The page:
Exit interviews are also a good indicator of whether employees will be open to and feel positive about an advocacy program, or if you should focus on fixing core culture issues first.

John White agrees that there must be a high level of trust within the culture. In companies with secretive or fear-based climates, employees typically are afraid to share content, or they may have been told that they cannot engage in social media or mention the company on their personal social networks. “It boils down to a lack of trust between upper management and the employees,” says White, chief marketing officer at Social Marketing Solutions, a firm that specializes in online branding. “They don’t trust their employees to be the experts, or to advocate their brand on social media.”

Getting companies to recognize their employees as thought leaders and advocates comes down to a paradigm shift in culture, he says, adding that the shift has to start with company executives. “They have to be the ones who campaign for employee advocacy, and they have to actively participate in order for it to work at the company level,” he says. “Once they start the process, then it can be implemented at different levels of the company.”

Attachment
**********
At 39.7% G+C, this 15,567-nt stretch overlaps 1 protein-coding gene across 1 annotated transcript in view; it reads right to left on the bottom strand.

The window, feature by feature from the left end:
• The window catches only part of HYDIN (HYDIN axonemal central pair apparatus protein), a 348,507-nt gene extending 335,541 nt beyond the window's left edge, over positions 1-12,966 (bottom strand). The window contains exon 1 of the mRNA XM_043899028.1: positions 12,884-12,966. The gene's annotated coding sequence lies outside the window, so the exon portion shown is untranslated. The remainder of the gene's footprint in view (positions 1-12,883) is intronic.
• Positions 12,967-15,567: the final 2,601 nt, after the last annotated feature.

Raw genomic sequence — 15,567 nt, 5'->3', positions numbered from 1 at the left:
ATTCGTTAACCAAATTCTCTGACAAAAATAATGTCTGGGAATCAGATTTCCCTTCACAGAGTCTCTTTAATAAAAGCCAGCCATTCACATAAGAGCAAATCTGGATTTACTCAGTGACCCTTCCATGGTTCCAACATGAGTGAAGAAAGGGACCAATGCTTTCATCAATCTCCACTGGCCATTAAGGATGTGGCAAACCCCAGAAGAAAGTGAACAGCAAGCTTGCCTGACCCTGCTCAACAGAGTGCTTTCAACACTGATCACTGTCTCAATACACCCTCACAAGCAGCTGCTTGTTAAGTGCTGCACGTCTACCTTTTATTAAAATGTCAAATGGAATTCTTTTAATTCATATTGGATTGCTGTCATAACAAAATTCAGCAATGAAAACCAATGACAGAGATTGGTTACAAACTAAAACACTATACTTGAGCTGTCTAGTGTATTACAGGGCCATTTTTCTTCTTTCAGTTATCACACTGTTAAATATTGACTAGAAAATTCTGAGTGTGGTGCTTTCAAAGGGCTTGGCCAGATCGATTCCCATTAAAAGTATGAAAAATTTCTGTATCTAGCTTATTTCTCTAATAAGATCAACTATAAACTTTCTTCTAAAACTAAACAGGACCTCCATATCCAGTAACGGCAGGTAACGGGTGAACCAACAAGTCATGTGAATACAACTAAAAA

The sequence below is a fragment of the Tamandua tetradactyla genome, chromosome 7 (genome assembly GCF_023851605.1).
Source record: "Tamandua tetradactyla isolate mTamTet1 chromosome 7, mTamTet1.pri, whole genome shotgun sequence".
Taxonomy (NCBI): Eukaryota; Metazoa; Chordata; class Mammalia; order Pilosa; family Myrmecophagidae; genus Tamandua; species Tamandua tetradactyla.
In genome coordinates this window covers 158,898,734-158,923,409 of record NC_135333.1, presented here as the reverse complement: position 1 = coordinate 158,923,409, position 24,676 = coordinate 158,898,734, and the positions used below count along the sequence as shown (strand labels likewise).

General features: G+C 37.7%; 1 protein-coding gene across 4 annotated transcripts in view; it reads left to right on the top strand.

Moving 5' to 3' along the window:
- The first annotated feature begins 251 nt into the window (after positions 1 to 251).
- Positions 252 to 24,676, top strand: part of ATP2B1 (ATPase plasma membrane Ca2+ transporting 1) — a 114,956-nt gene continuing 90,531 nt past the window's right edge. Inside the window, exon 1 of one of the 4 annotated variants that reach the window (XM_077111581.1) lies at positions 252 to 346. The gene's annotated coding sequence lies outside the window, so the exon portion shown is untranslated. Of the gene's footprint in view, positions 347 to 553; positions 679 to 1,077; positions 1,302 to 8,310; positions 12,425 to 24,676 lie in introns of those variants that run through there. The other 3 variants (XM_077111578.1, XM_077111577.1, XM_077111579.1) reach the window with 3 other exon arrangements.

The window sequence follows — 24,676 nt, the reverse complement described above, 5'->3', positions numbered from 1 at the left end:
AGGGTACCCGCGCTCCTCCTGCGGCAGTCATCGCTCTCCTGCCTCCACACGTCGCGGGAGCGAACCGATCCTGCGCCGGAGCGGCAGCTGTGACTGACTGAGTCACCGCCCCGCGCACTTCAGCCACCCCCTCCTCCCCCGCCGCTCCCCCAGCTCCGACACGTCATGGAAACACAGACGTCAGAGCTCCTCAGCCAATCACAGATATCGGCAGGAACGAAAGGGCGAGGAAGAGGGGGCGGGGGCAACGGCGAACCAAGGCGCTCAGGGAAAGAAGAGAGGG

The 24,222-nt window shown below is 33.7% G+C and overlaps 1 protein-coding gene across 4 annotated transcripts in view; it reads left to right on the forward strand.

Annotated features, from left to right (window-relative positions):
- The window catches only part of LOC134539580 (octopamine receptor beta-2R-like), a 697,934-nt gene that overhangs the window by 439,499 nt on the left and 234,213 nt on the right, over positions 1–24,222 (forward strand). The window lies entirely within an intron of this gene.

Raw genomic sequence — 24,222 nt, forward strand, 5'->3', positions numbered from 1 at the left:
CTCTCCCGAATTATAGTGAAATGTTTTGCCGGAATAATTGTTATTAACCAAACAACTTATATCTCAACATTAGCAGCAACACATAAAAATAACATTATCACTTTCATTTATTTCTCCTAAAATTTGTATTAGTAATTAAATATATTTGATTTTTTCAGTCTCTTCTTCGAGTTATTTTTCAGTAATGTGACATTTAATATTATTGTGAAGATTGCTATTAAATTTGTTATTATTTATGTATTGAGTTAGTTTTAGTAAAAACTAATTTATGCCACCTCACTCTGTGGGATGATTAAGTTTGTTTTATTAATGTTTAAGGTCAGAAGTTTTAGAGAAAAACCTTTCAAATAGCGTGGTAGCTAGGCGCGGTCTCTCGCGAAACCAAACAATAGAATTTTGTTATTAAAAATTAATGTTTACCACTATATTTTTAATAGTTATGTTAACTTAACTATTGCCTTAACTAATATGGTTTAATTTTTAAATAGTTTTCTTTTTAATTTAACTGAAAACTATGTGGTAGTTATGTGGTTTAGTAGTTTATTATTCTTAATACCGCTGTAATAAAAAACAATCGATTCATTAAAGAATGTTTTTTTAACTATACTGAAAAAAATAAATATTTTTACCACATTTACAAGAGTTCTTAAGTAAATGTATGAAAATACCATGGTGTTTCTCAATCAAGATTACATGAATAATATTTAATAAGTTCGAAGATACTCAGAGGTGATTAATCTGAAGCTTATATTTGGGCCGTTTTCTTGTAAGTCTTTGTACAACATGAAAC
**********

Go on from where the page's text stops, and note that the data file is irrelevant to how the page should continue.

A mindset change also needs to take place within the rank-and-file. There is often a disconnect on the employees’ side, White says. “Employees don’t realize the impact they can have. By simply liking, tweeting or sharing a blog post written by the CEO or content that is on the company website, it gets more people to read it and to engage with it.” For instance, White recalls working with one client who was interested in creating culture around employee advocacy. To get the employees thinking about the value of their social networking activity, he asked them how many times they had posted comments on Facebook about their favorite sports team. Next, he asked how many times they had posted content from their company site on their Linkedin account. “Then I asked them to think about which one they posted more frequently. One person admitted to a ratio of 100-to-1 in favor sports posts on Facebook over company-related posts on LinkedIn,” he explains. “To make my point, I asked them how many times their favorite sports team had paid their mortgage, help put their kids through college, or bought them dinner out on a Friday night. I could sense that they began to see social media in a different light. Many of them confessed to having their priorities screwed up. They realized that their social media activities were doing more to line the pockets of wealthy athletes and powerful franchise owners than to help the very people that were providing them with a paycheck every two weeks.”